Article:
Today we are going sightseeing and our first stop is Boulders Beach – home to a breeding colony of over 2,000 African penguins.
To be specific, we are actually visiting Foxy Beach, where most of the penguins are found. Both Boulders Beach and Foxy Beach are located in False Bay, just past Simon’s Town. They lie in a small cove, protected from the wind by giant granite boulders. Boulders Beach is a swimming beach with rock pools and is particularly popular with families due to its safe waters. Just a short walk along the bridal path is Foxy Beach, which is used exclusively by penguins. The penguins can be seen from viewing decks, accessible from a boardwalk. They are completely free to come and go as they please and are often spotted in the nearby Simon’s Town, resting underneath parked cars.
The beach forms part of the Table Mountain National Park Marine Protected Area and access is strictly controlled. We pay the entrance fee and then wander down the boardwalk, passing a sign that warns us not to feed the penguins as they may bite.
The view is beautiful. From the boardwalk we can see Glencairn Peak, Elsies Peak and Muizenberg Peak. Just north of where we are is where the Royal Navy established the headquarters of the South Atlantic Squadron, which was the most important naval base in the Southern Hemisphere until 1957, when it came under South African control. We can see Simon’s Bay, which was made the official winter anchorage for the Dutch East India Company’s ships in 1743. Straight out to sea is Noah’s Ark, a huge, flat-topped granite boulder on an even larger granite outcrop and a little further away is Roman Rock Lighthouse, which was designed by Alexander Gordon of the British Lighthouse Authority and built in the 1860s.
We spot two penguins, preening each other. Like most species of penguins, African penguins mate for life. There is little distinction between male and females, although the males are slightly larger and have longer bills. They will produce one or two eggs a year and will usually only separate if breeding has failed for some reason.
I stop to photograph these two penguins but soon realise that I have been left behind. I hurry along the boardwalk towards the beach, where I see hundreds of penguins on the sand and in the sea.
African penguins are also known as Jackass penguins, due to the donkey-like braying noise that they make. They are small, around 68 centimetres tall, and generally weigh between 2.1 and 3.7 kilograms. They are closely related to Galapagos penguins, Humbolt penguins and Magellanic penguins and are found only in South Africa and Namibia with a total of around 70,000 breeding pairs in the world.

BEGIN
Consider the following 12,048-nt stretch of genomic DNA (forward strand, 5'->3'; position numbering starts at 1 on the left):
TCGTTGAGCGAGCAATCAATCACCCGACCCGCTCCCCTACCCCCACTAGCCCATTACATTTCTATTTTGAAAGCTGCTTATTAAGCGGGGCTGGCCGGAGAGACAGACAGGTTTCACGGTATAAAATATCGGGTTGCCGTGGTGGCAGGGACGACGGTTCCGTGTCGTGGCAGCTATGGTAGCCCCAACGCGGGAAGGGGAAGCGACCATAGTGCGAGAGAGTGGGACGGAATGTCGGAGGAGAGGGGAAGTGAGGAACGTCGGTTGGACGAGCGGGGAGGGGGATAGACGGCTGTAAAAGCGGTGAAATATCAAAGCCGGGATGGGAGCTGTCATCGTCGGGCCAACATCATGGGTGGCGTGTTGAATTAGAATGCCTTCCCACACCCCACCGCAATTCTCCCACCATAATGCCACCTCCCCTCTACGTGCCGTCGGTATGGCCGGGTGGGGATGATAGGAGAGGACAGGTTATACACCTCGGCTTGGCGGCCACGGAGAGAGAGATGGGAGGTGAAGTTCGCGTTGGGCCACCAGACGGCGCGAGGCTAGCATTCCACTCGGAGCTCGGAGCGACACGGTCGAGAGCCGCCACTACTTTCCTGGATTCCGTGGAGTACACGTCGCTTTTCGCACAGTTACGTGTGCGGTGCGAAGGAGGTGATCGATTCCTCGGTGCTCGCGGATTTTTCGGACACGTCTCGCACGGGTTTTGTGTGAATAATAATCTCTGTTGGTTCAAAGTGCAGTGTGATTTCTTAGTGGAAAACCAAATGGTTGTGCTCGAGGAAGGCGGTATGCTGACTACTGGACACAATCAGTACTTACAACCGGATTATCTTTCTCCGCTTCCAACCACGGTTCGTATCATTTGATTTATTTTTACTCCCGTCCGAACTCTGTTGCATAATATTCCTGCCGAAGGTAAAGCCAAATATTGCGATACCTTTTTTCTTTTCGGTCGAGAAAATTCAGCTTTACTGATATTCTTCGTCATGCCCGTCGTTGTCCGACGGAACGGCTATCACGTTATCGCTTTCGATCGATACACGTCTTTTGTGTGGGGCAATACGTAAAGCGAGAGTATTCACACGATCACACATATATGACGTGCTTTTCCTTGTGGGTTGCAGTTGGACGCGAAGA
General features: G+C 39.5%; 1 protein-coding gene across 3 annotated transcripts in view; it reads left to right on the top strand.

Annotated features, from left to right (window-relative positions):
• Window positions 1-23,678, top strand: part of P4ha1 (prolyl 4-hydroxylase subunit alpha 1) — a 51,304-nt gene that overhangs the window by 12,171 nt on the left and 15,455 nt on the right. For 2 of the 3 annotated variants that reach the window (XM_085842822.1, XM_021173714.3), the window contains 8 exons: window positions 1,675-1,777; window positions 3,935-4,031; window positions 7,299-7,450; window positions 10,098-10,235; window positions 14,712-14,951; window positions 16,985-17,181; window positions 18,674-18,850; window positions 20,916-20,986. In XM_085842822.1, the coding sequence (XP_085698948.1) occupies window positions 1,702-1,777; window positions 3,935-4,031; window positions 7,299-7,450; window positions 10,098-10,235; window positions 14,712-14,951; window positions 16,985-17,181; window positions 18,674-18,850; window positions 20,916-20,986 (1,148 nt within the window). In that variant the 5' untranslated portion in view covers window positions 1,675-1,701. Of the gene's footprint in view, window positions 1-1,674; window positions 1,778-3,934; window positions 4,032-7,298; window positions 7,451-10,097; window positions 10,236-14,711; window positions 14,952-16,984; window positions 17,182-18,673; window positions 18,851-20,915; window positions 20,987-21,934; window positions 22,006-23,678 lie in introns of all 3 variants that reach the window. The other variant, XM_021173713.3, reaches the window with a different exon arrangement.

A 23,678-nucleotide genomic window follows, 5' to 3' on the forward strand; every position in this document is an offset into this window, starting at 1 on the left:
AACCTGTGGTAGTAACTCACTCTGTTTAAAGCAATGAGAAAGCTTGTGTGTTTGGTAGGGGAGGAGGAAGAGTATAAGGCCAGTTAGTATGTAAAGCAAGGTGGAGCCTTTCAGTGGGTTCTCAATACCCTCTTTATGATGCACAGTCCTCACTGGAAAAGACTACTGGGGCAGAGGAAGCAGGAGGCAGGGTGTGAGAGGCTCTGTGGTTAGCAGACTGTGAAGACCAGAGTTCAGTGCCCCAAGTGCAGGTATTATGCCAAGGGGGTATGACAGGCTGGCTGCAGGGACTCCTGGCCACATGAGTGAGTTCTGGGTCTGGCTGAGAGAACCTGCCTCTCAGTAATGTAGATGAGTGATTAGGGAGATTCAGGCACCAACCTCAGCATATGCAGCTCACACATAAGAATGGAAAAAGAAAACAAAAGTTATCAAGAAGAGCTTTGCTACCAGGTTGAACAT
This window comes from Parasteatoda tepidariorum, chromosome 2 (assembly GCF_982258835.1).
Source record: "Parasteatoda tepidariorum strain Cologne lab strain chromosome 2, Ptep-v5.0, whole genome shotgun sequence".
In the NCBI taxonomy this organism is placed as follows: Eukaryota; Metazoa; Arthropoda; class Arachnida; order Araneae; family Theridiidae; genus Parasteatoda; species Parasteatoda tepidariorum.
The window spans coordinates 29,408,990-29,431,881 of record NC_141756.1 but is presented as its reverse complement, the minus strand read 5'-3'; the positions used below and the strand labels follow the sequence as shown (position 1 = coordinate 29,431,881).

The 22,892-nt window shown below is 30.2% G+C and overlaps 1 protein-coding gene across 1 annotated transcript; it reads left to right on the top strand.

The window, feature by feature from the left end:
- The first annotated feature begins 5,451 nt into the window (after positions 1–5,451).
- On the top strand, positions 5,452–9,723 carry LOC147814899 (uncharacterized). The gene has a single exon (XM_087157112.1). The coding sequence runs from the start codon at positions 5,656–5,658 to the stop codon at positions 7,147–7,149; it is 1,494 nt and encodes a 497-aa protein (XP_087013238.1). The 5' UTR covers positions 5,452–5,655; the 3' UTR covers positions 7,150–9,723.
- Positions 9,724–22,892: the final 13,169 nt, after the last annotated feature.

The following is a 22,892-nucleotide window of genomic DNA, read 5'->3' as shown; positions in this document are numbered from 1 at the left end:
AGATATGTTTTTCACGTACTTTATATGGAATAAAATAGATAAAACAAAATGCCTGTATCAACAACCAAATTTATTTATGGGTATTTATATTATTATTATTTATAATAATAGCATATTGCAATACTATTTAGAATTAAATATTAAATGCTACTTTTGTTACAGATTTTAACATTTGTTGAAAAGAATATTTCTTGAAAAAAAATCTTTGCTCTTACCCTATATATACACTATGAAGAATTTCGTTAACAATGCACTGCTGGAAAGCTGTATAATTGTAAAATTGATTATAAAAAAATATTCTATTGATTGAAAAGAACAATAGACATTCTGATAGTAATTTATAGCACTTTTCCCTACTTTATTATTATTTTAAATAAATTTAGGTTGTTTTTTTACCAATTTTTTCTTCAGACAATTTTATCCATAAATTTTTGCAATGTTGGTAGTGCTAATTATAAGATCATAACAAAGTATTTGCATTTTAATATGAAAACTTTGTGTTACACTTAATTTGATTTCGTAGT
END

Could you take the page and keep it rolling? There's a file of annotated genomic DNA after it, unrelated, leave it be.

Many of the penguins are moulting and a sign advises visitors that they are not sick, maltreated or malnourished – they are simply changing their coats. Old feathers are replaced during an annual moult. During this time the penguins lose their waterproofing and are confined to land for around 21 days. They also ‘fatten up’ before their moult as, unable to fish, this is a period of starvation. Generally they will gain about 30% more fat before the moulting period begins and lose around half of their weight by the time it ends.
We watch a few penguins waddle down to the shore. Like other species, the African penguin is clumsy on land but incredibly agile in the water, where it uses its vestigial wings as flippers. These birds can swim at speeds up to 24 kilometres per hour and their small, overlapped feathers provide excellent insulation. When they come back into the shore they slide up the beach on their bellies, using their feet and wings to propel them.
Further up the beach a few penguins are lying in man-made burrows, which protect eggs and chicks from predators. The African penguin is the only species to be found on the continent of Africa and is classed as an endangered species. In the 19th century there were several millions of African penguins and in the 1930s there were still over one million birds – now only around 179,000 remain. A loss of nesting places, due to guano removal, and a decrease in food, due to overfishing and pollution, have contributed to a steady decrease in population.
African penguins inhabit 27 sites, most of which are on inshore islands such as Robben Island. Only three sites are on the mainland and this is the most remarkable mainland colony. The main predators in this area are cats and dogs although, once in the water, they are also at risk of being attacked by fur seals and sharks.
We watch as the ‘urban penguins of the cape’ waddle up and down the beach. Although there is a fence between us and them, these beautiful, tuxedoed birds are known to come onto the boardwalk and seem completely unfazed by humans. Some even seem to pose as I point my camera at them!